In 1960, one of his early novels, Key Witness, about a family pitted against a street gang, was made into a major motion picture movie. He formed and served as president of the Frank Kane Corporation and Frank Kane Associates, which produced regular and promotional films

Kane also formed his own publishing company, Lake Press, which published his works, including the travel book, Travel is for the Birds, as well as a monthly newsletter for the Liquor Industry, regarded as the bible of the trade. At the time of his death in November 1968, Frank Kane had many television and movie projects pending, and they remain unfinished.

In his career, he had served as a member of The Overseas Press Club, the Authors’ Guild, the Writer’s Guild of America East, and was on the board of the Mystery Writers of America.

Although largely forgotten now, save for fans of the P.I. genre, Kane managed to attract some pretty favourable press in his day. The New York Times said of him: “Frank Kane continues to be the most entertaining writer in the hard-boiled field since Jonathan Latimer.” And the Philadelphia Inquirer said: “As a writer of fast, tough and exciting mystery stories, Frank Kane is tops,” and The Los Angeles Herald Express said, “Frank Kane writes with the authority of a machine gun – – good socko mystery, hard-boiled and racy.”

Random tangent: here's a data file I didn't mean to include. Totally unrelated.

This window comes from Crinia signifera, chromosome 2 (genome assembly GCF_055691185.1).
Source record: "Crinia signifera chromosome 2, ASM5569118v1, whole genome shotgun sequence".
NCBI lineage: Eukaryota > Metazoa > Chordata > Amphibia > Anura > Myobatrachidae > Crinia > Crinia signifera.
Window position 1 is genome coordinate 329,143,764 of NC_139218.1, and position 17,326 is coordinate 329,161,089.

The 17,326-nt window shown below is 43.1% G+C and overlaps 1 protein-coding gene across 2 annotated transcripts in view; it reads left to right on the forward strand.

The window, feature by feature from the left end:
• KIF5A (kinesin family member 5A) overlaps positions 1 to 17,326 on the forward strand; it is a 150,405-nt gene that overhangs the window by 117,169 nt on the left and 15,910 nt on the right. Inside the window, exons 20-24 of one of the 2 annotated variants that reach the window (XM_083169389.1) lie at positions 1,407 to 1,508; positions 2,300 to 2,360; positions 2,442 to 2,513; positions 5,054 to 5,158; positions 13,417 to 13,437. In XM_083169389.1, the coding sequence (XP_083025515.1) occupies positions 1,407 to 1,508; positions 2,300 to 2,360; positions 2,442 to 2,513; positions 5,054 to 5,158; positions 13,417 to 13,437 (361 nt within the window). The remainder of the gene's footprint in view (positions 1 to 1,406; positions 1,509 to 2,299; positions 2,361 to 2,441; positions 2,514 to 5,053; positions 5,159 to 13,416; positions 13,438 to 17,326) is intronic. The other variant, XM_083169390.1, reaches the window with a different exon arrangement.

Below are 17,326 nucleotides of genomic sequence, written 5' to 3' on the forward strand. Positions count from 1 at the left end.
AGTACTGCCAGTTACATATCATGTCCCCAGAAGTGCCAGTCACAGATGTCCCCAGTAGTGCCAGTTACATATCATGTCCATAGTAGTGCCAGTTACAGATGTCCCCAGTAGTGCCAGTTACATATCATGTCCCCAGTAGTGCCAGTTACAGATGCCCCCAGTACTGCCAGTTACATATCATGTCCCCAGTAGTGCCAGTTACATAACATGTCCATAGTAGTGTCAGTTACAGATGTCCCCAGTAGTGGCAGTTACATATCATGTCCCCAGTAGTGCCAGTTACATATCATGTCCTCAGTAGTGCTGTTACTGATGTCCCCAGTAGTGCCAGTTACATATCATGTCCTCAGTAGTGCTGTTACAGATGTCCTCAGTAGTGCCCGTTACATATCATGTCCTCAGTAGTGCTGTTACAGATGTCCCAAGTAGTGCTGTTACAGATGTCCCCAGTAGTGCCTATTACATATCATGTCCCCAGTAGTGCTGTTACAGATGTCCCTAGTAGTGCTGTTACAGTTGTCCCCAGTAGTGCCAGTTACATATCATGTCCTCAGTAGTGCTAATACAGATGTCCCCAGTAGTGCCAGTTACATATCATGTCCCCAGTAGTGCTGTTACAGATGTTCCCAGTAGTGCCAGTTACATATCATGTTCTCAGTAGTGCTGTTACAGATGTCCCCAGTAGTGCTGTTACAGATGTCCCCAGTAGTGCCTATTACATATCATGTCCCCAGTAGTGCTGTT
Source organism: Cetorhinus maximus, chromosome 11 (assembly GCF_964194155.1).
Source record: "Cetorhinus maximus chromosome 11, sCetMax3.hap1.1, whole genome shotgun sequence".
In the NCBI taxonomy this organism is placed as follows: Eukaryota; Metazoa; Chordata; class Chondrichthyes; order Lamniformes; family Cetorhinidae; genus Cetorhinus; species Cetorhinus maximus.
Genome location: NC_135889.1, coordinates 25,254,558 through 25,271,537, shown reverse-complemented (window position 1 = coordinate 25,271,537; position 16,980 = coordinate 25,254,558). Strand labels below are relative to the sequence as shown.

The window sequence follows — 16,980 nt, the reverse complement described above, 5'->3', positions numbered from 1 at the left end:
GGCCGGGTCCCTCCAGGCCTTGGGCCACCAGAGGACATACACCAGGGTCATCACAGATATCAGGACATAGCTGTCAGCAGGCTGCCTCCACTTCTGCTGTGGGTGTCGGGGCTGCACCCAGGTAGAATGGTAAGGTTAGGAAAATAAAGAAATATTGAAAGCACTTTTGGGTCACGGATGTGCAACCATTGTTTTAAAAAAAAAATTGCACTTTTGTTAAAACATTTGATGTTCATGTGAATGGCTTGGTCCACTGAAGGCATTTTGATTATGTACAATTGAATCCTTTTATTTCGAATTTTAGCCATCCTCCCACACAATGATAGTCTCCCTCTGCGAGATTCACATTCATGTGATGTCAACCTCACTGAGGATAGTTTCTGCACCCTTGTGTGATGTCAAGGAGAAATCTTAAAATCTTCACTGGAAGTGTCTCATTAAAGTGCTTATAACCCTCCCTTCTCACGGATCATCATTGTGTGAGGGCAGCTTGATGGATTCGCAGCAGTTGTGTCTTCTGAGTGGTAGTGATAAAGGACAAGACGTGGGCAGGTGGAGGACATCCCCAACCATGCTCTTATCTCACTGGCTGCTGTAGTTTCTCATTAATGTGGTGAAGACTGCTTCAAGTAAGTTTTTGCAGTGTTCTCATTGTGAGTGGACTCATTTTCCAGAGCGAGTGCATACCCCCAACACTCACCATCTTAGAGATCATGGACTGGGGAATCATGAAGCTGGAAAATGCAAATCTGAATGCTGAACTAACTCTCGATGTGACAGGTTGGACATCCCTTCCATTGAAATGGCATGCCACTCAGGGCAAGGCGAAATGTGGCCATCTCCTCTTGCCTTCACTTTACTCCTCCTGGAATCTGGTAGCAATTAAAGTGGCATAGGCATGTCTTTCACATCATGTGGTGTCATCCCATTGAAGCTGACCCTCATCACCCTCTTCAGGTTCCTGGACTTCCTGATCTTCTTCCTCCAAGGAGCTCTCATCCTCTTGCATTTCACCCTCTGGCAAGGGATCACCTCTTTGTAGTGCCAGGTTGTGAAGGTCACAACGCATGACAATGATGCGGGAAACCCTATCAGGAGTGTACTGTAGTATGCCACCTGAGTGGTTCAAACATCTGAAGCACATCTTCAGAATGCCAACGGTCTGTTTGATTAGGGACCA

I think my grandfather was an extremely talented, clever, and witty writer whose career was sadly cut short at age 56 with many projects pending.

He was was, above all else, a pro. Be it print, radio, television or film, he delivered the goods, straight-up, and he never failed to entertain.

There are worse crimes.


  • “A writer of fast, tough and exciting mystery stories.”